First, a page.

My Fair Lady (1964) and The Great Race (1965), two of the biggest box office hits of the 1960s, will be screened at the Academy of Motion Picture Arts and Sciences’ Linwood Dunn Theater in Hollywood on Friday, March 27, and Saturday, March 28, respectively. Screenings will begin at 8 p.m. The programs are being presented by the Academy’s Science and Technology Council in conjunction with its “Dressed in Color: The Costumes exhibition,” which includes costumes from both films.
Though its reputation in critical circles has somewhat faded in the last four and a half decades, I find George Cukor’s film adaptation of Alan Jay Lerner and Frederick Loewe’s My Fair Lady one of the top ten Best Picture Oscar winners – and this from someone who’s not (at all) a fan of those big, bloated Hollywood musicals of the ’60s.
I’ve never been a Rex Harrison fan, either, but he’s perfect as Professor Higgins, the Pygmalion-ish phonetics expert who teaches Cockney flower girl Audrey Hepburn to sound just like a high-class British Lady. Or perhaps a Hungarian one.
Although it’s true that I can’t compare her performance as Eliza Doolittle to Julie Andrews’ widely praised star-making turn on stage (because I wasn’t around to catch it), I found Hepburn just fine as the Professor’s crass-but-nice experiment. Her rendition of “I Could Have Danced Night” – with the help of Marni Nixon’s vocal cords – remains one of the highlights in the history of film musicals.
It should be noted that the television screen – no matter how big – doesn’t do justice to the sumptuous work of the likes of cinematographer Harry Stradling, and art directors Gene Allen and Cecil Beaton. My Fair Lady is the type of movie that must be seen on the big screen.
My Fair Lady won eight Oscars: Best Actor (Harrison), Color Art Direction (Allen, Beaton; Set Decoration: George James Hopkins), Color Cinematography (Stradling), Color Costume Design (Beaton), Directing (Cukor), Music – Scoring of Music – Adaptation or treatment (Andre Previn), Best Picture (Jack Warner, producer), Sound (Warner Bros. Studio Sound Department, George R. Groves, sound director).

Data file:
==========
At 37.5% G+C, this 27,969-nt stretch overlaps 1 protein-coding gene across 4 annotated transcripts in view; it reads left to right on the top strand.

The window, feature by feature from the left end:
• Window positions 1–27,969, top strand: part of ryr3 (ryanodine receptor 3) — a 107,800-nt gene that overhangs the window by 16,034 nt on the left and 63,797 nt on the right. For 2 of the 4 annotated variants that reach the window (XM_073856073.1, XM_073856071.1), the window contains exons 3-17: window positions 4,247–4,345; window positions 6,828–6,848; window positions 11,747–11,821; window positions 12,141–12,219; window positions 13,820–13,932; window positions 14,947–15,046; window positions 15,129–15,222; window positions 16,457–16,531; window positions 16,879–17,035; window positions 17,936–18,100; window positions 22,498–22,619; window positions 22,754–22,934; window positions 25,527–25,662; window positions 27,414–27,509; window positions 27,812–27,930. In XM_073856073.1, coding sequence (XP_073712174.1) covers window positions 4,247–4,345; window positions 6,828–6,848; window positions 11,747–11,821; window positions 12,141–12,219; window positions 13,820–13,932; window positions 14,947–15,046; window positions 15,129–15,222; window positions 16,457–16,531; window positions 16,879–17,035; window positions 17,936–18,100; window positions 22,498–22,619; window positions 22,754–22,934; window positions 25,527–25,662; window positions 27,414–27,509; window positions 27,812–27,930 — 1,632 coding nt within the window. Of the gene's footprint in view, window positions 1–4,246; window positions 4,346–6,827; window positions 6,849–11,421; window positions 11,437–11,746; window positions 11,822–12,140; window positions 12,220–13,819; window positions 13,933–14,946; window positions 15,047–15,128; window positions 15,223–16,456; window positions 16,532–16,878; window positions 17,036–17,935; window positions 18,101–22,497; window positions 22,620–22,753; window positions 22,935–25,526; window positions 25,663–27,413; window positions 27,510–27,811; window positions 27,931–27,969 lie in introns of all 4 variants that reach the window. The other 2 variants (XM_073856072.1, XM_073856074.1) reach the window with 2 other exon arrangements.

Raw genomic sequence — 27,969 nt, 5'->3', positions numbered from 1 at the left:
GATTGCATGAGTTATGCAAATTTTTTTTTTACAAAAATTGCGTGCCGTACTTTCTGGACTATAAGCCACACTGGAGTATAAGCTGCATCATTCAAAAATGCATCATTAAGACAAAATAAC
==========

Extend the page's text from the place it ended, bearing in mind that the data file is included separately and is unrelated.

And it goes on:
The film was also nominated for Best Actor in a Supporting Role (Holloway), Actress in a Supporting Role (Cooper), Film Editing (William Ziegler) and Writing – Screenplay based on material from another medium (Lerner). (Notice that Audrey Hepburn’s name is nowhere to be found in that list. Julie Andrews, however, was nominated for Mary Poppins – and won.
The Great Race is another 1960s hit that should be watched on the big screen. Directed by Blake Edwards, and starring Natalie Wood and Some Like It Hot pals Jack Lemmon and Tony Curtis, The Great Race follows several oddballs as they compete in a turn-of-the-century auto race from New York to Paris. Lemmon’s and Curtis’ performances are way, way over the top – silent movie style, much like some other elements in the film – but the modern-looking (and gorgeous) Natalie Wood is fun to watch as a proto-feminist.
Check out: “Julie Andrews vs. Audrey Hepburn in My Fair Lady: Biggest Oscar Snubs.”
The Great Race was nominated for five Academy Awards: Color Cinematography (Russell Harlan), Film Editing (Ralph E. Winters), Music – Song (The Sweetheart Tree, Music by Henry Mancini; Lyrics by Johnny Mercer), Sound (Warner Bros. Studio Sound Department, George R. Groves, sound director). Tregoweth Brown was given an Oscar in the Sound Effects category.
Both evenings will feature special viewing hours (from 6 to 8 p.m. and following the screening) of the “Dressed in Color: The Costumes” exhibition. As per the Academy’s press release, the exhibition “examines the important aspects of costume design for color films from the 1940s through the 1960s.” It will remain on display through May 2.
Tickets to My Fair Lady and The Great Race are $5 each for the general public and $3 for Academy members and students with a valid ID. The Linwood Dunn Theater is located at 1313 Vine Street in Hollywood. For more information call (310) 247-3600 or visit www.oscars.org.
Photos: Courtesy of the Margaret Herrick Library